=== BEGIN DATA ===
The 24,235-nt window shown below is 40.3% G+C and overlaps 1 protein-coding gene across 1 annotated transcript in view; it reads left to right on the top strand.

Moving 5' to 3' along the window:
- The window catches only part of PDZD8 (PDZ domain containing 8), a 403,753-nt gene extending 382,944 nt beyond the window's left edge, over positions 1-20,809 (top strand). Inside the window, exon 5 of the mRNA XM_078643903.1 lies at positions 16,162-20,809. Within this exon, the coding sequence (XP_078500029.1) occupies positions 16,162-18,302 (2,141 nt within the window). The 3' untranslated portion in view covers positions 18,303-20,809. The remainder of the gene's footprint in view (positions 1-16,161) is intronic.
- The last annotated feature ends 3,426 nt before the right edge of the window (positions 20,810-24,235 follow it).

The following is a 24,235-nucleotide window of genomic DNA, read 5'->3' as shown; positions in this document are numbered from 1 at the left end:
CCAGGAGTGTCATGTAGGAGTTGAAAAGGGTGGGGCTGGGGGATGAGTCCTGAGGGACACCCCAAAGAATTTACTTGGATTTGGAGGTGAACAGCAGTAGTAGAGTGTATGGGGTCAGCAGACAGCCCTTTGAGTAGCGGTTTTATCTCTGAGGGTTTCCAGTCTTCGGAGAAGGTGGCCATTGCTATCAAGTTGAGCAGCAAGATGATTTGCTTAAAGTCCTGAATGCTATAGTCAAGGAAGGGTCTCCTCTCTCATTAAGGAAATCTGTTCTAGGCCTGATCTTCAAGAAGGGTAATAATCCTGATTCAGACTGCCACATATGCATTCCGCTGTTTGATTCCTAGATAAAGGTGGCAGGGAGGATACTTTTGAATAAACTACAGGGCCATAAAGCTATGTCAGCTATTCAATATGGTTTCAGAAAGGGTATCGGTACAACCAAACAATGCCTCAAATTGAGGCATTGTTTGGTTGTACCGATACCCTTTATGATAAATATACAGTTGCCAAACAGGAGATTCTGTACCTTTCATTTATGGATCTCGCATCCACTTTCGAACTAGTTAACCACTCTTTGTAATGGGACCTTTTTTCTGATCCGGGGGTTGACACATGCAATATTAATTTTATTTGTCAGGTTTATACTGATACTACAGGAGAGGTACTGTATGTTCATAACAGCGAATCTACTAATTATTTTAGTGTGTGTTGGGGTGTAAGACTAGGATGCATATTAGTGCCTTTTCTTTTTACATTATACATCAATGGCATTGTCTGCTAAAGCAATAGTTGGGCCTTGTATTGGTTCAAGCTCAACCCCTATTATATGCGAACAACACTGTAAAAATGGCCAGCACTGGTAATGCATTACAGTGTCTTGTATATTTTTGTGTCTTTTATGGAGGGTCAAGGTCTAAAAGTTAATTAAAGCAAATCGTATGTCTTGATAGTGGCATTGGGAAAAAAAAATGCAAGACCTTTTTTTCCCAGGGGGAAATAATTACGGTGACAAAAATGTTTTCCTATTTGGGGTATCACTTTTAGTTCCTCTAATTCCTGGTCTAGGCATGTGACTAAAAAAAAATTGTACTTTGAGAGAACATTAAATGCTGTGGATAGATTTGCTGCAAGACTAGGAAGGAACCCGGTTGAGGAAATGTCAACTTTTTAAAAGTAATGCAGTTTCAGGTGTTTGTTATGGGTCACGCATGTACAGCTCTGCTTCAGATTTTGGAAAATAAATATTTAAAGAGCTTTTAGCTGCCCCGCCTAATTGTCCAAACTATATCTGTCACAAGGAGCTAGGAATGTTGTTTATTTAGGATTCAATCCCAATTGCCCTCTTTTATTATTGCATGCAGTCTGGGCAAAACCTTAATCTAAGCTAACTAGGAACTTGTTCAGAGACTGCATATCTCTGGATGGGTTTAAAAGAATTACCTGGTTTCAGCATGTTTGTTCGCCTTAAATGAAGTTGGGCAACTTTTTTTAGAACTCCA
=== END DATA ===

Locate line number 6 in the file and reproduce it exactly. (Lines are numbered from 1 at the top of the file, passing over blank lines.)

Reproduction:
CCAGGAGTGTCATGTAGGAGTTGAAAAGGGTGGGGCTGGGGGATGAGTCCTGAGGGACACCCCAAAGAATTTACTTGGATTTGGAGGTGAACAGCAGTAGTAGAGTGTATGGGGTCAGCAGACAGCCCTTTGAGTAGCGGTTTTATCTCTGAGGGTTTCCAGTCTTCGGAGAAGGTGGCCATTGCTATCAAGTTGAGCAGCAAGATGATTTGCTTAAAGTCCTGAATGCTATAGTCAAGGAAGGGTCTCCTCTCTCATTAAGGAAATCTGTTCTAGGCCTGATCTTCAAGAAGGGTAATAATCCTGATTCAGACTGCCACATATGCATTCCGCTGTTTGATTCCTAGATAAAGGTGGCAGGGAGGATACTTTTGAATAAACTACAGGGCCATAAAGCTATGTCAGCTATTCAATATGGTTTCAGAAAGGGTATCGGTACAACCAAACAATGCCTCAAATTGAGGCATTGTTTGGTTGTACCGATACCCTTTATGATAAATATACAGTTGCCAAACAGGAGATTCTGTACCTTTCATTTATGGATCTCGCATCCACTTTCGAACTAGTTAACCACTCTTTGTAATGGGACCTTTTTTCTGATCCGGGGGTTGACACATGCAATATTAATTTTATTTGTCAGGTTTATACTGATACTACAGGAGAGGTACTGTATGTTCATAACAGCGAATCTACTAATTATTTTAGTGTGTGTTGGGGTGTAAGACTAGGATGCATATTAGTGCCTTTTCTTTTTACATTATACATCAATGGCATTGTCTGCTAAAGCAATAGTTGGGCCTTGTATTGGTTCAAGCTCAACCCCTATTATATGCGAACAACACTGTAAAAATGGCCAGCACTGGTAATGCATTACAGTGTCTTGTATATTTTTGTGTCTTTTATGGAGGGTCAAGGTCTAAAAGTTAATTAAAGCAAATCGTATGTCTTGATAGTGGCATTGGGAAAAAAAAATGCAAGACCTTTTTTTCCCAGGGGGAAATAATTACGGTGACAAAAATGTTTTCCTATTTGGGGTATCACTTTTAGTTCCTCTAATTCCTGGTCTAGGCATGTGACTAAAAAAAAATTGTACTTTGAGAGAACATTAAATGCTGTGGATAGATTTGCTGCAAGACTAGGAAGGAACCCGGTTGAGGAAATGTCAACTTTTTAAAAGTAATGCAGTTTCAGGTGTTTGTTATGGGTCACGCATGTACAGCTCTGCTTCAGATTTTGGAAAATAAATATTTAAAGAGCTTTTAGCTGCCCCGCCTAATTGTCCAAACTATATCTGTCACAAGGAGCTAGGAATGTTGTTTATTTAGGATTCAATCCCAATTGCCCTCTTTTATTATTGCATGCAGTCTGGGCAAAACCTTAATCTAAGCTAACTAGGAACTTGTTCAGAGACTGCATATCTCTGGATGGGTTTAAAAGAATTACCTGGTTTCAGCATGTTTGTTCGCCTTAAATGAAGTTGGGCAACTTTTTTTAGAACTCCA